FilmJerk Favorites

A group of unique directors and the essential works that you've got to see.

||| Norman Jewison |||
Norman Jewison

Yes, he directed “Moonstruck” and two unforgettable musicals, but Jewison is also responsible for a trilogy of films focusing on racial-injustice, a whacky Cold War comedy and a signature film of Steve McQueen’s showing that he is one of the most versatile directors since Robert Wise.

This blueprint for good investigation dramas tells the story of a black Philadelphia detective investigating a murder in Mississippi who matches wits with a redneck sheriff. Groundbreaking for it’s time, this Oscar winning film is still relevant today and offers a gripping mystery with terrific dramatic performances by a complete cast of fully realized characters.

This is an amazingly funny and entertaining irreverent "Cold War" comedy about a Russian submarine stranded outside an isolated New England town, which throws the locals into a panic. Jewison does a delightful job of utilizing his all-star cast to their fullest, deftly mixing Capra-esq characters with Mel Brooks’s type situations (and vise-versa).

A bored millionaire (Steve McQueen in his prime) masterminds a flawless bank job as Faye Dunaway (an insurance investigator out to get him) identifies him as the mastermind and falls in love along the way. This is the original and the best, with all the arch stylized movie techniques of the ‘60s (including split-screen and fuzzy shallow focus) and the most erotic chess game ever captured on screen.

Recommended by CarrieSpecht

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Underclassman

By BrianOrndorf

September 1st, 2005

There have been other Nick Cannon comedies in the past, but nothing sells his toxic charms quite like “Underclassman.” A lame and deeply unfunny action comedy, the film always wants to put Cannon front and center, which is the last place this untalented actor should be.


Tracy Stokes (Nick Cannon) is a second-generation cop, stuck on a lousy bike patrol detail. When the murder of a high school investigative journalist requires an undercover assignment to find the killer, Tracy pesters his captain (Cheech Marin) for the chance to prove himself. Sent to an elite private school, Tracy hunts for clues as he befriends the students (including Shawn Ashmore, “X2”), soon blurring the line between friend and suspect as he gets closer to solving the case.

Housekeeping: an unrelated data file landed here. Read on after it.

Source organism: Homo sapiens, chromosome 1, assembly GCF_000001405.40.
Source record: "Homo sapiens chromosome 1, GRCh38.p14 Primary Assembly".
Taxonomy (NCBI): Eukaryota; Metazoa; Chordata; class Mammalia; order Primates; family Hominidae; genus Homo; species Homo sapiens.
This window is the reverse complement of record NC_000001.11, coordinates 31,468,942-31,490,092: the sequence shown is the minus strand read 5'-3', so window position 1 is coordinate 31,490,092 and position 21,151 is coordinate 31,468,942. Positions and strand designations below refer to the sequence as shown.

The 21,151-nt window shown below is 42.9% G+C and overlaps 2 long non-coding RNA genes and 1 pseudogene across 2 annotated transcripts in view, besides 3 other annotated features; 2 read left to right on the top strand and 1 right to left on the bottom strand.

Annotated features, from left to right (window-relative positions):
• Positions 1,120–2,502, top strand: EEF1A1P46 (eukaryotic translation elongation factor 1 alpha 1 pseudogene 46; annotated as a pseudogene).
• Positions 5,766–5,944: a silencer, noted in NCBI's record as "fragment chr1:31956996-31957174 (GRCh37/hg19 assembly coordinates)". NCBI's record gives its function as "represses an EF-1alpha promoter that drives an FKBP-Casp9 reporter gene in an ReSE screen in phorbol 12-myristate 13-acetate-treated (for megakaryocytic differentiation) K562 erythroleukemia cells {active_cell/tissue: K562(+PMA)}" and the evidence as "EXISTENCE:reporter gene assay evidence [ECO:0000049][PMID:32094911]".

“Underclassman” isn’t a movie; it’s a visual and aural test on how much Nick Cannon a person can possibly endure before they explode. A vanity production (Cannon produces and gets a story credit), “Underclassman” serves no higher purpose other than to show off Cannon’s comedic skills, which is like watching amateur night at small town coffee shop. To the person who once told Cannon he was funny, I wish I could jump into my DeLorean, travel back in time, and enthusiastically administer some Irish kisses to this individual.

Starting with a flat-out rip-off of the “Beverly Hills Cop” truck chase opener, “Underclassman” pretty much admits at the outset that actual storytelling isn’t what the experience is supposed to be about. Loosely built around a cop vs. crime plot, the picture quickly dissolves into a series of Cannon’s one-liners and profoundly unsettling reliance on hack facial gestures. Cannon has a quip for everything, revealing that director Marco Siega (“Pretty Persuasion”) had no control over his film and simply allowed Cannon to steamroll his way through every scene. As proven in “Drumline” and “Love Don’t Cost a Thing,” Cannon is Eddie Murphy lite, trying frantically to emulate his idol, yet failing to possess even one similar attribute. “Underclassman” is like watching somebody’s kid brother make a film about how funny they are.

Also disconcerting is Cannon’s overwhelming need to point out his skin color in every scene. I kid you not, Cannon points out his African-American heritage whenever he can, I assume trying urgently to get the urban audience on his side. “Underclassman” is filled with this dreary material, including a nerdy Caucasian “wannabe thug” classmate of Tracy’s, and a portly cop, who (of course) is a slob, and in the film’s most insulting sequence, has trouble defecating in a bush. This is the material that “Underclassman” seems most proud of.

Cannon strokes himself further with the inclusion of a subplot that has Tracy flirting with his Spanish teacher (a wasted Roselyn Sanchez), who actually considers returning the affections. Only in the movies would there be a teacher who looks like Sanchez, and only in Hollywood would she consider throwing her life away for Nick Cannon.

Seiga and Cannon attempt to pay off the story by adding an insanely ludicrous plot twist, and completing the lobotomy on the audience by staging needless explosions for the finale in an effort to cover up the rest of the nonsense. I guess “Underclassman” is a good showcase for Cannon’s talents: now there’s actual proof that he doesn’t have any.

My rating: D-